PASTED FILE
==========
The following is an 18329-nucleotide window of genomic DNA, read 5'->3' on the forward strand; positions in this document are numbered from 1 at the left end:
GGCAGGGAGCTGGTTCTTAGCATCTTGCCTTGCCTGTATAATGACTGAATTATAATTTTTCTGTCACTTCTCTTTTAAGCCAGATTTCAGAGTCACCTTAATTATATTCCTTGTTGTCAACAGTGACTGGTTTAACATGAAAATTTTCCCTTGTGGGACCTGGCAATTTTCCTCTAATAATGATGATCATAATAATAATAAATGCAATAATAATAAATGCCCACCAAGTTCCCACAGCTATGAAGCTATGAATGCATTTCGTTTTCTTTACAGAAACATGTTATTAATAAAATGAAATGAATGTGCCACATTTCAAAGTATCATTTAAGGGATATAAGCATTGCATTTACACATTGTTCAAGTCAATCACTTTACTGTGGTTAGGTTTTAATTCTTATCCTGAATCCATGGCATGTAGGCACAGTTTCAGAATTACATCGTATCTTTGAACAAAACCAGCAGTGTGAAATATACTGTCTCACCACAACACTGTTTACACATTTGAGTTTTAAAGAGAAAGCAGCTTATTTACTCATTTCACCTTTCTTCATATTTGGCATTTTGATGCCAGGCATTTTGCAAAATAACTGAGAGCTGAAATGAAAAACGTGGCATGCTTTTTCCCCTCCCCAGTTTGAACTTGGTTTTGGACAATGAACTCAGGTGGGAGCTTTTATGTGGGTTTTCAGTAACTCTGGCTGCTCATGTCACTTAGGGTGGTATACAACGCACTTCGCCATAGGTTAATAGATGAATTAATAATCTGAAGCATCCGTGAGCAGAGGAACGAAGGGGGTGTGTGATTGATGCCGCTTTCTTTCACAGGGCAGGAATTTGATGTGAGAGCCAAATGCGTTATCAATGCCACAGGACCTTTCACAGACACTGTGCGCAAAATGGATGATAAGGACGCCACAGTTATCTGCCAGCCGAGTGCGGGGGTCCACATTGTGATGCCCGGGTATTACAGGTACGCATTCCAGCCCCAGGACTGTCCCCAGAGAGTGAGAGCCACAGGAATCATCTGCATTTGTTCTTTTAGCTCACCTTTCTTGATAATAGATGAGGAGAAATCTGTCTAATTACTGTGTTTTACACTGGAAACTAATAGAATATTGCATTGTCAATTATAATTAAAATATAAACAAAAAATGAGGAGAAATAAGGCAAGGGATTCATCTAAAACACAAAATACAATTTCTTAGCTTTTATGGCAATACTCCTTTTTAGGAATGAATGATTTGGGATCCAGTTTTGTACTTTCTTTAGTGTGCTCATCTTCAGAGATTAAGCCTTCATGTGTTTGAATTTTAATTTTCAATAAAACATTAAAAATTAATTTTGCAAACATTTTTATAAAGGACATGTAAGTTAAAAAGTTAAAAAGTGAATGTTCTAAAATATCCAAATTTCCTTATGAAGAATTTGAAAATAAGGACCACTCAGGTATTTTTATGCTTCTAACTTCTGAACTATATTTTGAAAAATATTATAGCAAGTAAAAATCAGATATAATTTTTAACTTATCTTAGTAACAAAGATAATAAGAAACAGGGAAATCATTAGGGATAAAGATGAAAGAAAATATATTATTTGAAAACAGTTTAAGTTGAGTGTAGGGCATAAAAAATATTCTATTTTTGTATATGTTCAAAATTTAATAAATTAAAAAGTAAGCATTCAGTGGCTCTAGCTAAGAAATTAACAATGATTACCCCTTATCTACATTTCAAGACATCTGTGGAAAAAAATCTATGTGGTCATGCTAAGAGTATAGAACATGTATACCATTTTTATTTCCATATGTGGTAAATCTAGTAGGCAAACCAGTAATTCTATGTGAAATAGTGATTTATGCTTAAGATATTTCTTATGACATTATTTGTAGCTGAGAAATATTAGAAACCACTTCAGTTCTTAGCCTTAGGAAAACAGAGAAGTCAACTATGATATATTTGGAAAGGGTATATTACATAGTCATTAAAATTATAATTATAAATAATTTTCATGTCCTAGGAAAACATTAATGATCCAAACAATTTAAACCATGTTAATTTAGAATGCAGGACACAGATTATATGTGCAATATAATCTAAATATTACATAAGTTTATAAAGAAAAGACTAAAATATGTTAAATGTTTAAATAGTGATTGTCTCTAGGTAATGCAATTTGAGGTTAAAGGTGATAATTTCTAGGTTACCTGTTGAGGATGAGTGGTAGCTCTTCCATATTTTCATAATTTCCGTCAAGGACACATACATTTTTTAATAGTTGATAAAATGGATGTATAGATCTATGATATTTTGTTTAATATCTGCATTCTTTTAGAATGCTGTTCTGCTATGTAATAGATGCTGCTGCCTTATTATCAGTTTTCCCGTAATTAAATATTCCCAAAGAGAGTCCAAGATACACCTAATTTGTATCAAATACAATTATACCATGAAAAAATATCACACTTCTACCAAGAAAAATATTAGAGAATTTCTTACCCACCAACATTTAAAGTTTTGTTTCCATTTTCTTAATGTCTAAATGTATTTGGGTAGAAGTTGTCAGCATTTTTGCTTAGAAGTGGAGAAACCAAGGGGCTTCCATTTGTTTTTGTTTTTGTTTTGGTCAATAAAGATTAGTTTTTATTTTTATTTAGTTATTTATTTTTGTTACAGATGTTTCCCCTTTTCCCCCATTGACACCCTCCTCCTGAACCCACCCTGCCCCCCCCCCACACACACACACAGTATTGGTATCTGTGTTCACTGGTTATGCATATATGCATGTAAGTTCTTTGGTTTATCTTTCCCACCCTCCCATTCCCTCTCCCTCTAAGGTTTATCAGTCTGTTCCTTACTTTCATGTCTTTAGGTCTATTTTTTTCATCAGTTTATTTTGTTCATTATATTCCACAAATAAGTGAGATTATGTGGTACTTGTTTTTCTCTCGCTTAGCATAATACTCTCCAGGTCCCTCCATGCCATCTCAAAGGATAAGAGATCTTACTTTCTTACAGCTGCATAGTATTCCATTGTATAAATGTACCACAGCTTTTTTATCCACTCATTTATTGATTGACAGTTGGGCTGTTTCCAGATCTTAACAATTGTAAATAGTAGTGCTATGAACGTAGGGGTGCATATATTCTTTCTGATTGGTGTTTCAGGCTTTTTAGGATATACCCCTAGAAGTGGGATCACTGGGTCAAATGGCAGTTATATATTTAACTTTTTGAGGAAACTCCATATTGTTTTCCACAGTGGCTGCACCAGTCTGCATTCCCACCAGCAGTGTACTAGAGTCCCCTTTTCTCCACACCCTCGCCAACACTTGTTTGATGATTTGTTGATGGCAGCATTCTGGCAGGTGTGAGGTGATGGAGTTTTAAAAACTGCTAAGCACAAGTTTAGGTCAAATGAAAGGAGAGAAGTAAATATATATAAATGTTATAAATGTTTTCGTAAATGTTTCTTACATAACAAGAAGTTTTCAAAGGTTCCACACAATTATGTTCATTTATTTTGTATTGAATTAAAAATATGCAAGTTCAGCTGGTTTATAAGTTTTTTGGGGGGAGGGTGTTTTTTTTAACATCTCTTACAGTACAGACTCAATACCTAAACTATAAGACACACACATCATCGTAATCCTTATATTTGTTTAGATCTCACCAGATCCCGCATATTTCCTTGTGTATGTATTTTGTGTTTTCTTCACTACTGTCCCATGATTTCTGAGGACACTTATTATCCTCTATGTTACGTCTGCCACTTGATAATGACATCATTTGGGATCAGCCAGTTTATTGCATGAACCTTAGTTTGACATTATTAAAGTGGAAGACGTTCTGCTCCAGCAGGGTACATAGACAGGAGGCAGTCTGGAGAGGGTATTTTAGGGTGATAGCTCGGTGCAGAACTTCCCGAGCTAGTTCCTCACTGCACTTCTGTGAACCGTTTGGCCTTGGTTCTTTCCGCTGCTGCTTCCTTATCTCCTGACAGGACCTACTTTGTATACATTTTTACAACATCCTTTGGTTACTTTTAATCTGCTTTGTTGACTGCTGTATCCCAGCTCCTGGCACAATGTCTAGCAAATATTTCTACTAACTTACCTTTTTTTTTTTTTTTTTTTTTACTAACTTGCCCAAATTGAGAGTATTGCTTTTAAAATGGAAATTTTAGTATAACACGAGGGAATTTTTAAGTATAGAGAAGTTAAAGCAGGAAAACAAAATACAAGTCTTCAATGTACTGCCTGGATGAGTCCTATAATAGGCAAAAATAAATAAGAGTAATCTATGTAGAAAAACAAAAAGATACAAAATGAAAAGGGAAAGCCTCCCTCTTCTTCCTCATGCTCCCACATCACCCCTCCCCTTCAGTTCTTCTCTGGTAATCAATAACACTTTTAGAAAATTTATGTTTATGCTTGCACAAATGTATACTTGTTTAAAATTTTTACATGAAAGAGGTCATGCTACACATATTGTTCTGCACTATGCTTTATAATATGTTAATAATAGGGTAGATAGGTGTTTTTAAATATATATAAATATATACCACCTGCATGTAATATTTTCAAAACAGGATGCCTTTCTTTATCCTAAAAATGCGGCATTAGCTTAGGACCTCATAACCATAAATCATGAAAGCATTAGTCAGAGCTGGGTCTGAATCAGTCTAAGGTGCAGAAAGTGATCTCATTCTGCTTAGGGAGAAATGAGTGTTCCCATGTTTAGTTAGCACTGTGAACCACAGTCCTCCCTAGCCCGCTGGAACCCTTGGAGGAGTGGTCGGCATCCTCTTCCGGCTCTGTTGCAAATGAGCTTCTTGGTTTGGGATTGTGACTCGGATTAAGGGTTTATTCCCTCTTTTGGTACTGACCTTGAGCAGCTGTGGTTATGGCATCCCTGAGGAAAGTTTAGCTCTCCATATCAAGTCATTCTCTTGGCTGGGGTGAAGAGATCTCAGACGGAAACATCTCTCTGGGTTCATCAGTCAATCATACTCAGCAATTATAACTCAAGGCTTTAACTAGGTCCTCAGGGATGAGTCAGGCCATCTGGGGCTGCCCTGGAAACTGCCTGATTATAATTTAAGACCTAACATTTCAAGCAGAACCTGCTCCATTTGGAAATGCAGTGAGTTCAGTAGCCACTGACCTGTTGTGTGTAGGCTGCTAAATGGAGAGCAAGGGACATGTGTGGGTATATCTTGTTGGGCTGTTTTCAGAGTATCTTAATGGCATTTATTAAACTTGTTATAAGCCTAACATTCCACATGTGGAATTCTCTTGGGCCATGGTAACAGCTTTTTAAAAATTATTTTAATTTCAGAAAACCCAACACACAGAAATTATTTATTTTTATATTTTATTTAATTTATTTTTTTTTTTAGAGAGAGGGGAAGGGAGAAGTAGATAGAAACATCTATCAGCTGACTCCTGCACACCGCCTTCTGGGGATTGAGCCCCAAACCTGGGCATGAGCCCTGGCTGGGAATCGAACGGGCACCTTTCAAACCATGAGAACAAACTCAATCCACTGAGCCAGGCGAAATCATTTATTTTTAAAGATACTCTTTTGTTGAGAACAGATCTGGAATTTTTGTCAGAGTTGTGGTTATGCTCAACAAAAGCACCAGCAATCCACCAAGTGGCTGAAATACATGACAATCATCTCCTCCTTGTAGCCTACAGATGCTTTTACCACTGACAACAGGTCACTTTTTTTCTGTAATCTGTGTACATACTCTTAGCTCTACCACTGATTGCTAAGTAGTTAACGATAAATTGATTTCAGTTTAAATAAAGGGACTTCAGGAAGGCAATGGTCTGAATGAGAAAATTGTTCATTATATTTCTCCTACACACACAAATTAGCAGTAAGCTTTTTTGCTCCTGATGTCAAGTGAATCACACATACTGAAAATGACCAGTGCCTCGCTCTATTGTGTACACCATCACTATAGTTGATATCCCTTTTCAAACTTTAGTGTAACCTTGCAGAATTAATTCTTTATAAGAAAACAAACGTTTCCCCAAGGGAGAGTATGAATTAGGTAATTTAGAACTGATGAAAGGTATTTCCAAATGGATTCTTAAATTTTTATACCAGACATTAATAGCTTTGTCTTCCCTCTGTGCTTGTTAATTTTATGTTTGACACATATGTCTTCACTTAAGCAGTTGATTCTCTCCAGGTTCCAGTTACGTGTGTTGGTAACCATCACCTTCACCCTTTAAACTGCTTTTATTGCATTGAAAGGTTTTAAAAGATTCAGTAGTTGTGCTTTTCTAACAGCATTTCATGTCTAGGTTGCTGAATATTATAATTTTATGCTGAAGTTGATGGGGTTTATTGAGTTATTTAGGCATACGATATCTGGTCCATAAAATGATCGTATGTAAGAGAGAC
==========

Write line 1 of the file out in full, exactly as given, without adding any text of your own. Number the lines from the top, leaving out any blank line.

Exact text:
The following is an 18329-nucleotide window of genomic DNA, read 5'->3' on the forward strand; positions in this document are numbered from 1 at the left end: